When cancer hooks on
Visible small things, such as being able to keep your clothing hook at the pre-school, may play a large role for combating feelings of alienation among small children with cancer. Laura Darcy, whose doctoral thesis highlights the everyday life of children with cancer claims that medical staff and educationalists have a lot to learn from the stories of children.
Laura Darcy is a paediatric nurse with a Master's degree in public health sciences. For four years she has been a postgraduate student at Jönköping University and the University of Borås. In the spring her thesis entitled “The everyday life of the young child with cancer” will be presented.
Over three years Laura has met thirteen children, all of whom have been diagnosed with cancer. The purpose is to describe how the children live with their illness and how they view their life. At the start of the study, the youngest were only aged one and the oldest had turned six. Now, three years later, they have been through both important development phases and aggressive treatments.
“During the first meeting, when they had recently been diagnosed, these children were very traumatised. They described themselves as outsiders. And many of them felt a strong sense of alienation,” says Laura.
The longing for everyday life
That the pre-school means a lot for the sense of belonging became clear during the first meetings. Several of the children said that they wanted to keep their clothing hook with their name and photo, and that they hoped that the staff would continue to call their name during assembly.
“Practical things which perhaps seem unimportant for us adults, are extremely important for these children. I recently met a girl who had returned to pre-school and discovered that they had forgotten to invite her for the summer break. She was completely devastated.”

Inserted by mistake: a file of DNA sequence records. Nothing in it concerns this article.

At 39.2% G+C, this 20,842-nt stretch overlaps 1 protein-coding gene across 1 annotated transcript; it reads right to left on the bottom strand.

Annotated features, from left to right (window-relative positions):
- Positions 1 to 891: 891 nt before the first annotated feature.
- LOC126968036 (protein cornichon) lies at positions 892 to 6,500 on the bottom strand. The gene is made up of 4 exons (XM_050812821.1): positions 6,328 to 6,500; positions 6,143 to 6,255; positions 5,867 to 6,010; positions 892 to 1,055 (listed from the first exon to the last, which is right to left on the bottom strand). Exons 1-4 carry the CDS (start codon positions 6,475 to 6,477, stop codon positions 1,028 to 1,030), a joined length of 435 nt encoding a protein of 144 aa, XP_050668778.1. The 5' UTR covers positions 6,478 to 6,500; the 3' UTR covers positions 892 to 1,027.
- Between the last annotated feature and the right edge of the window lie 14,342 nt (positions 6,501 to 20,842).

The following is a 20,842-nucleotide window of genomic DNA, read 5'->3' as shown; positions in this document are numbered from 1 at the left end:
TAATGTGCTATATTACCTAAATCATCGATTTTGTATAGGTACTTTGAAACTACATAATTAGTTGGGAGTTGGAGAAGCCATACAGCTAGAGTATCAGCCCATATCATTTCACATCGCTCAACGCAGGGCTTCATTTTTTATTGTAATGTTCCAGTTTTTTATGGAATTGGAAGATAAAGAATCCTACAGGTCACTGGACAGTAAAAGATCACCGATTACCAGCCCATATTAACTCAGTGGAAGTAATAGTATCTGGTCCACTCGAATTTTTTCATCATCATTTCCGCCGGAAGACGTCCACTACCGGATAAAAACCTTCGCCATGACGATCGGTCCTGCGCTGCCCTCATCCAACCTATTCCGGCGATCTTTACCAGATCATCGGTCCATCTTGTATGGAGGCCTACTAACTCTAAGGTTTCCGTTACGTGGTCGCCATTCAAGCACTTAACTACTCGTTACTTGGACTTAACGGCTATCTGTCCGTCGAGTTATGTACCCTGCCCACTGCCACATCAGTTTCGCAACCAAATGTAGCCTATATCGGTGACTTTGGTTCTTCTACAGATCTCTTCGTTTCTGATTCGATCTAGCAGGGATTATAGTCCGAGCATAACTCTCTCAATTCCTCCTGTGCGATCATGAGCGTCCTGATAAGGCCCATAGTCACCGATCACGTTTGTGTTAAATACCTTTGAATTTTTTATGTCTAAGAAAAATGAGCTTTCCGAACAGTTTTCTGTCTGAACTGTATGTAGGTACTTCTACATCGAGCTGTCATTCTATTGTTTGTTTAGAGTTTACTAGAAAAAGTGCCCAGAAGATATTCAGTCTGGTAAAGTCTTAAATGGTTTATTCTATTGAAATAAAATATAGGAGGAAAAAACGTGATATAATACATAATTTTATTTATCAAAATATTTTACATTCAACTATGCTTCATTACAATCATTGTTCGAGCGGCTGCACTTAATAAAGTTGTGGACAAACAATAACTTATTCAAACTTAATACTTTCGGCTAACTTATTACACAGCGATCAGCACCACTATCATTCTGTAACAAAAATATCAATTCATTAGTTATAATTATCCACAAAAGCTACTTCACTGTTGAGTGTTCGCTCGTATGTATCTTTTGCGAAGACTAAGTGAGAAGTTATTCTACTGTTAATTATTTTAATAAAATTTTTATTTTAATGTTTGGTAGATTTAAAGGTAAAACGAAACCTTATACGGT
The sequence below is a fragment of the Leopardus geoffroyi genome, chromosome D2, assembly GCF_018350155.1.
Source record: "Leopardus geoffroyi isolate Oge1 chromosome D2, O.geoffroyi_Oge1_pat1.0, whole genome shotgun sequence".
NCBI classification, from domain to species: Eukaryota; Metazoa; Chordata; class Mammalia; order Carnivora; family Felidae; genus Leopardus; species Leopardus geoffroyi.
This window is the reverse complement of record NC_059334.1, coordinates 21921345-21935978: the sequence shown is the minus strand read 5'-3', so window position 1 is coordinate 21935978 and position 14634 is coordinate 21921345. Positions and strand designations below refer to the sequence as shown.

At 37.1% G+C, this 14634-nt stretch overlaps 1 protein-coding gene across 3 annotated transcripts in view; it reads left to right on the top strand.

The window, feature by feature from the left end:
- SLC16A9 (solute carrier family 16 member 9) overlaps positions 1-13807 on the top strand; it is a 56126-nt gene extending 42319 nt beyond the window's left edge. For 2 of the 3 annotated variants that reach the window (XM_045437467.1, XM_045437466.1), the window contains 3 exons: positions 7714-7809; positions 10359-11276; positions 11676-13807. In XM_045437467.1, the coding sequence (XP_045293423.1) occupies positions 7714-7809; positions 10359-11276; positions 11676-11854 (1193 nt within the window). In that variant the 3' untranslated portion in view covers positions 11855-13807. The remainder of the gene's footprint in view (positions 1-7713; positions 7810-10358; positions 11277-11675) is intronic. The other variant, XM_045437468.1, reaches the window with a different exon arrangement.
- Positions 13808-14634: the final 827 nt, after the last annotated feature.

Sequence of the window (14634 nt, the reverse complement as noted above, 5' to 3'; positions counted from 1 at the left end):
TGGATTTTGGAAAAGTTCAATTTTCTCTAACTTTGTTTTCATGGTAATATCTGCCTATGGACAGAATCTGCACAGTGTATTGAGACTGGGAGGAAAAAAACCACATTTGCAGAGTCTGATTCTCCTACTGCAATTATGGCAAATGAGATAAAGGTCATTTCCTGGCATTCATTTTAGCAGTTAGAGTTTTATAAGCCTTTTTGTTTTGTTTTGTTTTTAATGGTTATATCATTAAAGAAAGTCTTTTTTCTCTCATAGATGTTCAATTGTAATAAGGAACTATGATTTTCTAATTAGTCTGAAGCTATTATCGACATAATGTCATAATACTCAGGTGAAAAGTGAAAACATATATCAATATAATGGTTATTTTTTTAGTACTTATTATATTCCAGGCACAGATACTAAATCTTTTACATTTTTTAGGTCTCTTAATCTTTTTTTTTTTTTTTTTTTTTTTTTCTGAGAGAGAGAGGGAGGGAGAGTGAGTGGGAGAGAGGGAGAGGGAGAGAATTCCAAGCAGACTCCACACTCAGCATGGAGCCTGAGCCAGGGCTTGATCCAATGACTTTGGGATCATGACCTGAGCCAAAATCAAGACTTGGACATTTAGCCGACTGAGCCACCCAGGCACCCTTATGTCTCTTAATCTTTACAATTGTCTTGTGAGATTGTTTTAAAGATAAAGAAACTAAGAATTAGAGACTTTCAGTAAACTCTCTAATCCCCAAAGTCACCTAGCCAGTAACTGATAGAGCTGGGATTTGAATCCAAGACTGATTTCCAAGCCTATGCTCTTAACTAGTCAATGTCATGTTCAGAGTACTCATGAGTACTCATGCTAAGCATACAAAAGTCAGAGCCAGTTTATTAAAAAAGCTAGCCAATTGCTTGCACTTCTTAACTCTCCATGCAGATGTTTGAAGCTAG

Roughly one year after the cancer diagnosis, the children had started to gain a new sort of normality in their everyday life. Laura claims that children have a strong longing for a functioning everyday life, and that they often participate actively in their own treatment.
“I have met three-four year olds who actually take their own tests. Under the supervision of a competent nurse of course. When they themselves understand what should be done and why, the process continues much more smoothly. Paediatric nurses have an extremely important role to play in this.”
Sensitivity is important
Staff who take care of children with cancer need to keep up when the needs change. Laura Darcy's study provides pointers on the support which is required, at what time. She hopes that the thesis will have practical usage. And that more people become attentive to the everyday lives of small children.
“In care we are so focused on saving lives, but we should not forget the children's need for a functioning everyday life. In the morning I thought of the notion that you should live a life, not win a war. These children need to do both parts.”
Text: Kristina Modigh
Photo: Peter Andersson